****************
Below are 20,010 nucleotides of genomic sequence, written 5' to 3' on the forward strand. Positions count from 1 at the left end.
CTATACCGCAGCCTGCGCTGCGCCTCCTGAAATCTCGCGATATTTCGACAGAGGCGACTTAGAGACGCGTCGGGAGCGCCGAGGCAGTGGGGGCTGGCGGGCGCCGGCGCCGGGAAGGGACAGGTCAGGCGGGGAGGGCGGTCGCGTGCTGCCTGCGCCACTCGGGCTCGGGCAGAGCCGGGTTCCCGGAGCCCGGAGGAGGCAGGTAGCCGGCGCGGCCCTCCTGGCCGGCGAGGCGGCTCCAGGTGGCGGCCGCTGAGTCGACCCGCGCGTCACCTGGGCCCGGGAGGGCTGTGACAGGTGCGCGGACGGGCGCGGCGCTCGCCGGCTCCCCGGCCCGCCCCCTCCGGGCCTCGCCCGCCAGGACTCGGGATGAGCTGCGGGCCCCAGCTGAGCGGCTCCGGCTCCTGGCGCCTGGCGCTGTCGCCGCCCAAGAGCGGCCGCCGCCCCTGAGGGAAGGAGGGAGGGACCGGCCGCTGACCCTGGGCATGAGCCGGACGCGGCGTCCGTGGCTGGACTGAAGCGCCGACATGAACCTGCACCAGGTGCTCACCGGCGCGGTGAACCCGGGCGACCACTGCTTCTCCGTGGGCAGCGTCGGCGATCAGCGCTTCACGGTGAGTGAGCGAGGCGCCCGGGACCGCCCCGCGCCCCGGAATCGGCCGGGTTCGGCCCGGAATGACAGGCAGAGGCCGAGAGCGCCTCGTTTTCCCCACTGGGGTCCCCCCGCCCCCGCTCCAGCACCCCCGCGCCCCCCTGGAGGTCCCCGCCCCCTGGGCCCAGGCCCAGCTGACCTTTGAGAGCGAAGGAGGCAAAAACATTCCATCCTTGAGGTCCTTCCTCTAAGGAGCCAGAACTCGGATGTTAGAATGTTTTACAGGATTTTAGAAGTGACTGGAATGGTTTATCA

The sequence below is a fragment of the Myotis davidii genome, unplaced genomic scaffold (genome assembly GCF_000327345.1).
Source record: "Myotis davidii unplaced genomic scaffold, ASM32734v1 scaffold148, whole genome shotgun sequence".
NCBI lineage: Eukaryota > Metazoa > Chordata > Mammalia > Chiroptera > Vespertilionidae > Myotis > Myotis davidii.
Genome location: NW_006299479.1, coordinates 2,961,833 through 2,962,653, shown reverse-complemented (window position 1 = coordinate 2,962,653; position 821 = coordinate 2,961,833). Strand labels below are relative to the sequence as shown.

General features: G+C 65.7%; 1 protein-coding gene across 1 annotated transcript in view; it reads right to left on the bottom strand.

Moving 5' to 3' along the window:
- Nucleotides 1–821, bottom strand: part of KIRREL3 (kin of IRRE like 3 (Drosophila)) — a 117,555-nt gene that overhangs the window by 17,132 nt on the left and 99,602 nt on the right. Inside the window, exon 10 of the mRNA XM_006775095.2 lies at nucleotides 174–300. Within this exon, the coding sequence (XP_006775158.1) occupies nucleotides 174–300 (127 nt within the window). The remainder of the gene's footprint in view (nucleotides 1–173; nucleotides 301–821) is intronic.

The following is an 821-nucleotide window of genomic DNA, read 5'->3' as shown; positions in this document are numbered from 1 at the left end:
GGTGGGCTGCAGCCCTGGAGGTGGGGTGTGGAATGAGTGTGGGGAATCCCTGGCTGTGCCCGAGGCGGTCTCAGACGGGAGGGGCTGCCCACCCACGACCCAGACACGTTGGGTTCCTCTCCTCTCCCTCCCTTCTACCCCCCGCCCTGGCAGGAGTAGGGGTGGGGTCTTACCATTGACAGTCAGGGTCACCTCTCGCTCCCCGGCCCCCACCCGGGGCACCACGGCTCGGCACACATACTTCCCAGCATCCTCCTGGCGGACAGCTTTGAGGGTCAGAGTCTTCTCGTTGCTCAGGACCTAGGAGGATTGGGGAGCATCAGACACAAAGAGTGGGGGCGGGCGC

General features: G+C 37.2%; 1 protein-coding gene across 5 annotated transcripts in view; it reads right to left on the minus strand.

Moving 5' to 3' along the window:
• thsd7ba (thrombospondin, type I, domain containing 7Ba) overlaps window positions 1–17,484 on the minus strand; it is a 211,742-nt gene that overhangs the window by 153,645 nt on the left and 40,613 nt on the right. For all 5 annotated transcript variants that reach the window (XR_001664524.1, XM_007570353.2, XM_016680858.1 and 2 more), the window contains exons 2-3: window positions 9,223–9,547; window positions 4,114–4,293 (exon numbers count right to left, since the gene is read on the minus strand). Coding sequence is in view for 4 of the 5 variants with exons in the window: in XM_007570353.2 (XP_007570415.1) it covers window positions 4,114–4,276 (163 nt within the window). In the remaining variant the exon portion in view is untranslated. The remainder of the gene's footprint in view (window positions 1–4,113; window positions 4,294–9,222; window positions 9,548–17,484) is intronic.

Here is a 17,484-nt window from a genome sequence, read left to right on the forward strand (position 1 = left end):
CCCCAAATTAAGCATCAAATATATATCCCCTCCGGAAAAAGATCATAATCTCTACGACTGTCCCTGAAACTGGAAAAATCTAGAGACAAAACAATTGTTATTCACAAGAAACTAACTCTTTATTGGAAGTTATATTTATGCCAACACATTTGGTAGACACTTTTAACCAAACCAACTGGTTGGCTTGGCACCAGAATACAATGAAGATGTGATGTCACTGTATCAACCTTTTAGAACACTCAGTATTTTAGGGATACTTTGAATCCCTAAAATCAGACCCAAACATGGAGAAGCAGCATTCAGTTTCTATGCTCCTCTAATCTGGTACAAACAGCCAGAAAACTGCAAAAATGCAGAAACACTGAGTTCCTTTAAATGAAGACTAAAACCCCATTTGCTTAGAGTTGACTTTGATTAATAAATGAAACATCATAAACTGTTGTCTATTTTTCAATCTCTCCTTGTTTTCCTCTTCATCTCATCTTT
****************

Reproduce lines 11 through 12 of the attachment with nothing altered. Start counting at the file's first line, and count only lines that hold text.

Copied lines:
GGTGGGCTGCAGCCCTGGAGGTGGGGTGTGGAATGAGTGTGGGGAATCCCTGGCTGTGCCCGAGGCGGTCTCAGACGGGAGGGGCTGCCCACCCACGACCCAGACACGTTGGGTTCCTCTCCTCTCCCTCCCTTCTACCCCCCGCCCTGGCAGGAGTAGGGGTGGGGTCTTACCATTGACAGTCAGGGTCACCTCTCGCTCCCCGGCCCCCACCCGGGGCACCACGGCTCGGCACACATACTTCCCAGCATCCTCCTGGCGGACAGCTTTGAGGGTCAGAGTCTTCTCGTTGCTCAGGACCTAGGAGGATTGGGGAGCATCAGACACAAAGAGTGGGGGCGGGCGC

General features: G+C 37.2%; 1 protein-coding gene across 5 annotated transcripts in view; it reads right to left on the minus strand.